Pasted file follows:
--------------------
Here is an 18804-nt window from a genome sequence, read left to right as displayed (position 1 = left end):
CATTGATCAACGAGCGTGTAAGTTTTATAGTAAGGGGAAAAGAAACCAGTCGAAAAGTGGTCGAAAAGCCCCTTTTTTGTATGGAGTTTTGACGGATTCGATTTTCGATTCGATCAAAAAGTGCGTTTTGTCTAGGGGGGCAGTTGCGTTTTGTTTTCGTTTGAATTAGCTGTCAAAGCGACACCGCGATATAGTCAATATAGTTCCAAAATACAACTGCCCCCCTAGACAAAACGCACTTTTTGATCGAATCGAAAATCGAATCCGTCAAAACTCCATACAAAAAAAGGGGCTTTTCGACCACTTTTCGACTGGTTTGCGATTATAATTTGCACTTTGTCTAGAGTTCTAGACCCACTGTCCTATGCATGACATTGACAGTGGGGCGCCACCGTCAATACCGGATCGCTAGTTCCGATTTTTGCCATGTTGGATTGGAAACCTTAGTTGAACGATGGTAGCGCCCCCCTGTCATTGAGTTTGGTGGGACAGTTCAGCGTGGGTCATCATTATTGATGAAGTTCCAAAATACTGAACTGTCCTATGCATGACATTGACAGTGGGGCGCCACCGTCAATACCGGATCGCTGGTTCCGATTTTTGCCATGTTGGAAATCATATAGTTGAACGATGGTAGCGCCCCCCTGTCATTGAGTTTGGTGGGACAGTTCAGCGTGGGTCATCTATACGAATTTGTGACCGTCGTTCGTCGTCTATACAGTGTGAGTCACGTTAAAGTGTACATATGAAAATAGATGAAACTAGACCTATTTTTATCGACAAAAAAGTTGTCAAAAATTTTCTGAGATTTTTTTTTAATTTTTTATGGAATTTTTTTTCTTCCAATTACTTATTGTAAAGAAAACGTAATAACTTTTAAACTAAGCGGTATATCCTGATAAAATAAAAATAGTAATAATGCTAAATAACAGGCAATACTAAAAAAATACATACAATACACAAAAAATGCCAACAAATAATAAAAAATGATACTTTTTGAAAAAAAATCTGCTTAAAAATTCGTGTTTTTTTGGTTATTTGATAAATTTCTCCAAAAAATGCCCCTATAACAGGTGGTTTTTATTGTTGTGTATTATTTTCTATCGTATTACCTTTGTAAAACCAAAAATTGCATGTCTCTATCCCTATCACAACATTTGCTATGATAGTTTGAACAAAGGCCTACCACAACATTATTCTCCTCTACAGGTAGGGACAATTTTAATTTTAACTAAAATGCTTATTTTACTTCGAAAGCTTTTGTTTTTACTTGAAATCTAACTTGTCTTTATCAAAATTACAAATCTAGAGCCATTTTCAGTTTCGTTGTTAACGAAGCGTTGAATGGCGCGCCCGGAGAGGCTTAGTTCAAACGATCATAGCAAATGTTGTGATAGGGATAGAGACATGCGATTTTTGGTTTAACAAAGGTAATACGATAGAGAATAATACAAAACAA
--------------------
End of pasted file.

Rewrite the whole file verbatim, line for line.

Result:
Here is an 18804-nt window from a genome sequence, read left to right as displayed (position 1 = left end):
CATTGATCAACGAGCGTGTAAGTTTTATAGTAAGGGGAAAAGAAACCAGTCGAAAAGTGGTCGAAAAGCCCCTTTTTTGTATGGAGTTTTGACGGATTCGATTTTCGATTCGATCAAAAAGTGCGTTTTGTCTAGGGGGGCAGTTGCGTTTTGTTTTCGTTTGAATTAGCTGTCAAAGCGACACCGCGATATAGTCAATATAGTTCCAAAATACAACTGCCCCCCTAGACAAAACGCACTTTTTGATCGAATCGAAAATCGAATCCGTCAAAACTCCATACAAAAAAAGGGGCTTTTCGACCACTTTTCGACTGGTTTGCGATTATAATTTGCACTTTGTCTAGAGTTCTAGACCCACTGTCCTATGCATGACATTGACAGTGGGGCGCCACCGTCAATACCGGATCGCTAGTTCCGATTTTTGCCATGTTGGATTGGAAACCTTAGTTGAACGATGGTAGCGCCCCCCTGTCATTGAGTTTGGTGGGACAGTTCAGCGTGGGTCATCATTATTGATGAAGTTCCAAAATACTGAACTGTCCTATGCATGACATTGACAGTGGGGCGCCACCGTCAATACCGGATCGCTGGTTCCGATTTTTGCCATGTTGGAAATCATATAGTTGAACGATGGTAGCGCCCCCCTGTCATTGAGTTTGGTGGGACAGTTCAGCGTGGGTCATCTATACGAATTTGTGACCGTCGTTCGTCGTCTATACAGTGTGAGTCACGTTAAAGTGTACATATGAAAATAGATGAAACTAGACCTATTTTTATCGACAAAAAAGTTGTCAAAAATTTTCTGAGATTTTTTTTTAATTTTTTATGGAATTTTTTTTCTTCCAATTACTTATTGTAAAGAAAACGTAATAACTTTTAAACTAAGCGGTATATCCTGATAAAATAAAAATAGTAATAATGCTAAATAACAGGCAATACTAAAAAAATACATACAATACACAAAAAATGCCAACAAATAATAAAAAATGATACTTTTTGAAAAAAAATCTGCTTAAAAATTCGTGTTTTTTTGGTTATTTGATAAATTTCTCCAAAAAATGCCCCTATAACAGGTGGTTTTTATTGTTGTGTATTATTTTCTATCGTATTACCTTTGTAAAACCAAAAATTGCATGTCTCTATCCCTATCACAACATTTGCTATGATAGTTTGAACAAAGGCCTACCACAACATTATTCTCCTCTACAGGTAGGGACAATTTTAATTTTAACTAAAATGCTTATTTTACTTCGAAAGCTTTTGTTTTTACTTGAAATCTAACTTGTCTTTATCAAAATTACAAATCTAGAGCCATTTTCAGTTTCGTTGTTAACGAAGCGTTGAATGGCGCGCCCGGAGAGGCTTAGTTCAAACGATCATAGCAAATGTTGTGATAGGGATAGAGACATGCGATTTTTGGTTTAACAAAGGTAATACGATAGAGAATAATACAAAACAA